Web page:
Potential scammers imitate free COVID testing websites

The government’s website for free COVID tests, covidtests.gov, opened Jan. 18, along with a related site, special.usps.com, where users are encouraged to place an order with the Postal Service.

Area 1 Security Inc. identified more than 60 domain names, from January 13 through January 22, that “closely” resembled government website URLs, including covidtestsgov.com, covidtestgov.net, specialusps.com, specialuspscovidtest.com, and freecovidtestgov.org. It also found more than 200 domain names, from Dec. 19 to Jan. 22, that “vaguely” resemble the actual names of government websites. These include 4covidtests.com, covidrests.com, specialsps.com and spwcialusps.com.

Juliette Cash, senior threat researcher at Area 1 Security, said that simply registering a similar name does not prove the domains are malicious. But she added that these names are often used in cyberattacks. And because they’re newly registered, there’s very little history on the sites “so they can bypass typical defenses,” Cash said.

Domain scams didn’t start with the COVID-19 pandemic. Fraudsters have always sought to take advantage of world events, such as the Olympics or presidential elections, to trick people into opening malicious emails and then divulging their personal information. Still, the unique nature of the coronavirus pandemic — from health concerns and shifting government guidelines to ripple effects like job uncertainty — has been a boon for hackers.

The continued focus on breaking pandemic-related news, such as government efforts to ramp up testing and the Omicron wave, is very different from the types of email fraud that were popular before 2020, said Sherrod DeGrippo, Vice President of Proofpoint. on research and detection of threats.

“Typically it would be a scam saying something like ‘Look at my resume,'” she said. “COVID is special because people are always talking about it. If you miss an email with a shipping receipt, that’s okay. But if you miss a test result, that’s not good.

New domains that use sloppy spelling or slight variations can provide the web infrastructure to support a phishing operation, giving hackers a URL they can use as a disguise in the sender column of an email. -mail. Impersonating a legitimate sender — impersonating an accountant requesting a wire transfer, for example — helped thieves steal $1.8 billion from U.S. individuals and organizations in 2020, according to the FBI.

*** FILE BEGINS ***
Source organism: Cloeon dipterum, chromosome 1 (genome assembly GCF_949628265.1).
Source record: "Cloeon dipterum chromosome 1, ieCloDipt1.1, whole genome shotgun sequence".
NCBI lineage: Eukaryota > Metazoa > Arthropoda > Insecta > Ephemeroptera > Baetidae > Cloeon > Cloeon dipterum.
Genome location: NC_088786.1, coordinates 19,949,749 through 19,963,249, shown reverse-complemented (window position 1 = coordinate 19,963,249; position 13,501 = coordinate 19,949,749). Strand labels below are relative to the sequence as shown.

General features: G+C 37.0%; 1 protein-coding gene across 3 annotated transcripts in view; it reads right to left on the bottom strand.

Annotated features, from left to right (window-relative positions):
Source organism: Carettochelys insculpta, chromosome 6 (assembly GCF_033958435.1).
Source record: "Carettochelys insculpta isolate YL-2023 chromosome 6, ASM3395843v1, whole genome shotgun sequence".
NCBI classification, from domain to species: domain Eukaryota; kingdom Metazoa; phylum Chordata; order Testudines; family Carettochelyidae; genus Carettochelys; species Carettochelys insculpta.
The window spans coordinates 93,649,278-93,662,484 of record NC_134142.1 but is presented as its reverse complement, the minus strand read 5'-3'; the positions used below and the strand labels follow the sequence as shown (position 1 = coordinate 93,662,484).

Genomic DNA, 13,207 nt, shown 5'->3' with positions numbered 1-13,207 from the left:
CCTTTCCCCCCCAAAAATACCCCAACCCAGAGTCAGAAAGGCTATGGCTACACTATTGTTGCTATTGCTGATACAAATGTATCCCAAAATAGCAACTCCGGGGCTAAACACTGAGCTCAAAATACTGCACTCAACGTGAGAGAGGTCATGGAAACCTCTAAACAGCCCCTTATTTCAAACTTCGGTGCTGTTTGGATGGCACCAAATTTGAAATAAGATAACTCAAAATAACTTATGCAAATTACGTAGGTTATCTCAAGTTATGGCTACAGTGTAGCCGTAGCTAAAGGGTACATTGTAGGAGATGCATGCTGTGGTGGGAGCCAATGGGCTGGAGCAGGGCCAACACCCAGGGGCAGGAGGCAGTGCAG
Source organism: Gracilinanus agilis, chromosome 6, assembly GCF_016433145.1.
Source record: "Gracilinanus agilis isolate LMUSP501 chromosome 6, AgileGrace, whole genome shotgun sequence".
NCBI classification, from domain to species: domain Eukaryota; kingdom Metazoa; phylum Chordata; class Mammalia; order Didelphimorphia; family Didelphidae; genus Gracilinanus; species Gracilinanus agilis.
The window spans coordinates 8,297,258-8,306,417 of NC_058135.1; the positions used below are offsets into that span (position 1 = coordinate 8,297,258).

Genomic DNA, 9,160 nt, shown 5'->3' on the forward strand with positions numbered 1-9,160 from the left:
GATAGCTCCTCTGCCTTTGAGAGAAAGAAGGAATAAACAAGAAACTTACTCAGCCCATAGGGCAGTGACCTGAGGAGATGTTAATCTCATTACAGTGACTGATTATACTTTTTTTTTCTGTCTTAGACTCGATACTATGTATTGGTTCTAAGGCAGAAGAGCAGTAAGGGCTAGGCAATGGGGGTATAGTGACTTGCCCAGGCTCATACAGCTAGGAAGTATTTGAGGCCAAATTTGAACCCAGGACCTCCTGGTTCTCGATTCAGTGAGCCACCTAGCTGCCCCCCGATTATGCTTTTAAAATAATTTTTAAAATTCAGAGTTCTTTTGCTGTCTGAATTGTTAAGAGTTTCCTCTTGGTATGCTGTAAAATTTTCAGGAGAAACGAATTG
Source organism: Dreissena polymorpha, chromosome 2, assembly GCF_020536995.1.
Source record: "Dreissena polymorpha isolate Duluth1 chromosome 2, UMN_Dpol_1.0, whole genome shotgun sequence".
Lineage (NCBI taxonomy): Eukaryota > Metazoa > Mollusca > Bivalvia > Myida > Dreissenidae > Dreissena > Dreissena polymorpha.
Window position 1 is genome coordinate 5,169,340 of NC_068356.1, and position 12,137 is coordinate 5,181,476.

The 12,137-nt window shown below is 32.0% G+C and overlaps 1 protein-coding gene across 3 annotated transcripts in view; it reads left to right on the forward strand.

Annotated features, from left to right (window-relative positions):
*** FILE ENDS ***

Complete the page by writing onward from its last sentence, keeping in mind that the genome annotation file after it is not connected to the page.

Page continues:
Virus-themed email fraud was already enough of a problem in April 2020 that the Department of Homeland Security issued a warning alert about a “high volume” of attempts, with subject lines warning recipients of non-existent epidemics in their community.

In some cases, spammers launch mass email campaigns in which messages arrive in users’ inboxes with spreadsheet attachments. The body of the message claims that the accompanying Excel file includes a list of colleagues who have tested positive for COVID-19, or who are to be laid off due to corporate restructuring related to the virus. A recipient who downloads the file, instead of satisfying their curiosity, infects their computer with the malware lurking there.

“The whole basis of social engineering is that it puts people in an emotional headspace where they take logic and put it in the back seat,” DeGrippo said. Covid has provided an attractive hook for hackers, as messages about the virus are simply not easy to ignore.

“Every time you see something that says ‘because of COVID,’ critical thinking tends to go out the window,” she said. “If you’re just a consumer at home, the key is to slow down and really read what you see and ask, ‘Is it okay to click on it?’

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